Archeologists from the Vienna Natural History Museum (NHM), a cremation burial containing bronze jewelry and rare surviving textile fragments have unearthed from the Early Iron Age (800-550 B.C.) burial ground at Hallstatt, Austria.
In the course of the NHM’s current excavation campaign at the Hallstatt Salzberg, archaeologists have unearthed many new finds. The most remarkable among them is a cremation grave with very well-preserved bronze burial gifts. During the expert recovery of the metal finds, the researchers discovered amazingly well-preserved fabric remains.
Hallstatt is known for its production of salt dating back to prehistoric times and gave its name to the Hallstatt culture, a people that emerged during the Late Bronze.
The burial is situated in an Iron Age cemetery first discovered in 1846, where archaeologists excavating the site in 1863 found over 1,000 graves and numerous grave goods.
“It is not only the good state of preservation of the costumes and pieces of jewelry that were placed in the grave that is remarkable,” Johann Rudorfer, a research associate in the Prehistoric Department of the Natural History Museum Vienna said in a statement. “But also the fact that we were able to identify a clearly recognizable burial pit inspires us. The area was extensively archaeologically investigated in the 19th century, but little attention was paid to certain details, such as the grave construction.”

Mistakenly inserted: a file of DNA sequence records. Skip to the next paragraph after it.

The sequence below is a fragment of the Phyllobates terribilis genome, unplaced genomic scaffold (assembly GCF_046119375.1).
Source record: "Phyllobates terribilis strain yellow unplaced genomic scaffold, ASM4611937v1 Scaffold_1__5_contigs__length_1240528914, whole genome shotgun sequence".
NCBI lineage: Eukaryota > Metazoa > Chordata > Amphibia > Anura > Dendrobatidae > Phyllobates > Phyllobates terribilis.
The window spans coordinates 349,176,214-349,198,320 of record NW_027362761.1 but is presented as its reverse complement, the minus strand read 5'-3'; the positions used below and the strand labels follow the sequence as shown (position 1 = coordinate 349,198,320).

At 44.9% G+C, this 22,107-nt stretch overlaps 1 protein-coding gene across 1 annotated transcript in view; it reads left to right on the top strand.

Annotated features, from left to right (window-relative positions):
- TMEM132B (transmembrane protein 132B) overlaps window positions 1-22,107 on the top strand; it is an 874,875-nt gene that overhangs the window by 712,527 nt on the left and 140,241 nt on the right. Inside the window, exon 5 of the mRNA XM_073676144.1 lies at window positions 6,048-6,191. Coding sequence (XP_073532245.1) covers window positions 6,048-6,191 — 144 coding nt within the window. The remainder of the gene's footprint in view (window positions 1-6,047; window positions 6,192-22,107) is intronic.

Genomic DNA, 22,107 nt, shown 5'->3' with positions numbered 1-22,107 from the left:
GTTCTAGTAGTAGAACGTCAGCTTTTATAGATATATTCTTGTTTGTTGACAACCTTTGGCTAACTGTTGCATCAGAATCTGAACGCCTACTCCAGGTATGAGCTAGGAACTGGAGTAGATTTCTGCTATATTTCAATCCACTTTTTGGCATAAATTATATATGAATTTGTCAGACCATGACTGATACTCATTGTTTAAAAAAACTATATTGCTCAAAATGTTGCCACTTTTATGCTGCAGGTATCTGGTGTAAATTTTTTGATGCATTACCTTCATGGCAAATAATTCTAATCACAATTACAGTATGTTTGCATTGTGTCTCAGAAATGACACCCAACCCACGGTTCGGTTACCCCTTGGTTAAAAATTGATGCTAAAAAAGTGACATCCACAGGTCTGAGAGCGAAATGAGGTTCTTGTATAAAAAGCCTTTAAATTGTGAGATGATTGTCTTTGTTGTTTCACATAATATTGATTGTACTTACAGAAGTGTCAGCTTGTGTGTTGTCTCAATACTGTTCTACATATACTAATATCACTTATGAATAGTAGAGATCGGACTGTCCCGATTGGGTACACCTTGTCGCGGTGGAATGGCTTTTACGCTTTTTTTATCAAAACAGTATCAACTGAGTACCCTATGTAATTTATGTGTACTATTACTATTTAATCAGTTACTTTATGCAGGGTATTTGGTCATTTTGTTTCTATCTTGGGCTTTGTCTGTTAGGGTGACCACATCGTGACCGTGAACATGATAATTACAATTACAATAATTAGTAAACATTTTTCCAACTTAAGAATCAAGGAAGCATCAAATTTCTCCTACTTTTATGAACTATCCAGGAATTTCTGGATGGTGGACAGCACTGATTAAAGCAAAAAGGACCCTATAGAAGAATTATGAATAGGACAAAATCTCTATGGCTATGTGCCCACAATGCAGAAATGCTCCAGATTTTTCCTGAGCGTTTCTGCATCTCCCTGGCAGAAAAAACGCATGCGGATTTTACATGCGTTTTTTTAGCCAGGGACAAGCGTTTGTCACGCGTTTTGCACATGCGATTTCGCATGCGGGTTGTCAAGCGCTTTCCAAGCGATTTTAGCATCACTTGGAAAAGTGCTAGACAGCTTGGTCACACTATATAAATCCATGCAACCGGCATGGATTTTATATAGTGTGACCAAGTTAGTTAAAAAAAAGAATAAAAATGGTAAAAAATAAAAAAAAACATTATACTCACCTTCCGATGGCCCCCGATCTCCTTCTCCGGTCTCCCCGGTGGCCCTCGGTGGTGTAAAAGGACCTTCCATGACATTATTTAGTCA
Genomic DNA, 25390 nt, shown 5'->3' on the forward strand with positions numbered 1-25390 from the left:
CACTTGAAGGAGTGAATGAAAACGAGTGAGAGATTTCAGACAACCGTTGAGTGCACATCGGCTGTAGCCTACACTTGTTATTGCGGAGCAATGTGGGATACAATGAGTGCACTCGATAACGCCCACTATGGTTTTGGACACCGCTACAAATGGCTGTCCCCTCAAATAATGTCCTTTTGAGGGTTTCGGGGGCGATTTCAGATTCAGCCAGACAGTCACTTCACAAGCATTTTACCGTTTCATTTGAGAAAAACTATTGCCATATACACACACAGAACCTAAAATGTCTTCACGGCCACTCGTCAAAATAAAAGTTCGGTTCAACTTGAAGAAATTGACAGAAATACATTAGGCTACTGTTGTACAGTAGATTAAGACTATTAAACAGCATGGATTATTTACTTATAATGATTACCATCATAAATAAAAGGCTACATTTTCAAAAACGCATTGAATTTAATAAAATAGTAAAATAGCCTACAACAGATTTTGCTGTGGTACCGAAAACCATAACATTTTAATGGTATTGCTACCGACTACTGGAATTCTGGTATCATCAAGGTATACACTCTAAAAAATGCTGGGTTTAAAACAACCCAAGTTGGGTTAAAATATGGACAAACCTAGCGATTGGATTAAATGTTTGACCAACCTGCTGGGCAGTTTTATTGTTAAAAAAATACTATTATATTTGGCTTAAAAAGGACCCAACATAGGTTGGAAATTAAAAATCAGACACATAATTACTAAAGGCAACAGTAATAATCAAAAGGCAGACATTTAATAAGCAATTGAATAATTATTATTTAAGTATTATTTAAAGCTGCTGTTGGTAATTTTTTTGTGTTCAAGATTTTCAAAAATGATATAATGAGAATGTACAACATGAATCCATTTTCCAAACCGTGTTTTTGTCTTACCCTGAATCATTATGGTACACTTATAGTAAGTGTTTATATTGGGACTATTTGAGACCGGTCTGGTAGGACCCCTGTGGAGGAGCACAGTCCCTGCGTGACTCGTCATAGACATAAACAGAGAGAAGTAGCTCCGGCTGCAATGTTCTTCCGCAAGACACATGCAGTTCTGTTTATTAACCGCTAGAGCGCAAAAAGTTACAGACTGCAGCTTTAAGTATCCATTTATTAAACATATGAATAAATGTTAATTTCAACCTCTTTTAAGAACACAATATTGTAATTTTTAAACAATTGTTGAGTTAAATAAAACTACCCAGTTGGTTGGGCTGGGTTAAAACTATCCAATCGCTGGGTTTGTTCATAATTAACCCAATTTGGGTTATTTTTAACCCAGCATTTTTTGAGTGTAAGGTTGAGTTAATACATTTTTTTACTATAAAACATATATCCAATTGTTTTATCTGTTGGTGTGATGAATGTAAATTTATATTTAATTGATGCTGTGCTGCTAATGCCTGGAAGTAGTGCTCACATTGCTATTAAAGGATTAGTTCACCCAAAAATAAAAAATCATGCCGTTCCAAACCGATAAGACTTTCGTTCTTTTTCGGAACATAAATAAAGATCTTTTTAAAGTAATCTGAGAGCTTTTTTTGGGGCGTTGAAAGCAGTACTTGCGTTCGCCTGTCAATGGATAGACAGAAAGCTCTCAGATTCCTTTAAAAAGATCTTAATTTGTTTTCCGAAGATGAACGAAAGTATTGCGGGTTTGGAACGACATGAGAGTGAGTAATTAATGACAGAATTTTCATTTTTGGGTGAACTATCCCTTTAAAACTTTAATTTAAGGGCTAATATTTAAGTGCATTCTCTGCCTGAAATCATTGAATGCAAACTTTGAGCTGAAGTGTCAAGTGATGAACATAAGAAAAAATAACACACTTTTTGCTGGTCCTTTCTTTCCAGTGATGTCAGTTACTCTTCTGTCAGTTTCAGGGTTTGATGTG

Finds include a ribbed arm ring, spirals of thin wire (possibly from a fibula brooch), a bronze blade with traces of the wooden handle, and a piece of iron lead that has been identified as a belt fitting.
The finds were densely packed into the grave, and it was only when the objects were detached and examined closely that archaeologists recognized the surviving traces of fabric on the undersides of the spiral discs. These might be the first archaeological evidence that textile pouches were used to contain cremated remains for burial.
The researchers believe the burial was placed in a textile bag and the spiral discs were placed on top, revealing for the first time a new distinct Hallstatt culture burial practice from the Iron Age.
Archaeologists also found animal bones, thought to be food for the afterlife, a bronze knife blade, and a piece of sheet iron, possibly from a belt fitting. All of the items appeared to have been deliberately bent or broken. According to the researchers, the intentional damage of metalwork was a ritual offering and may have been an expression of the death of the buried individual.
The exploration of the Iron Age cemetery is far from over. With modern excavation and documentation methods, further research questions that have not yet been answered can also be clarified by the excavation campaign at the Hallstatt Salzberg.
Cover Photo: The bronze arm ring in situ. Photo: NHM VIENNA, STEFAN KROJER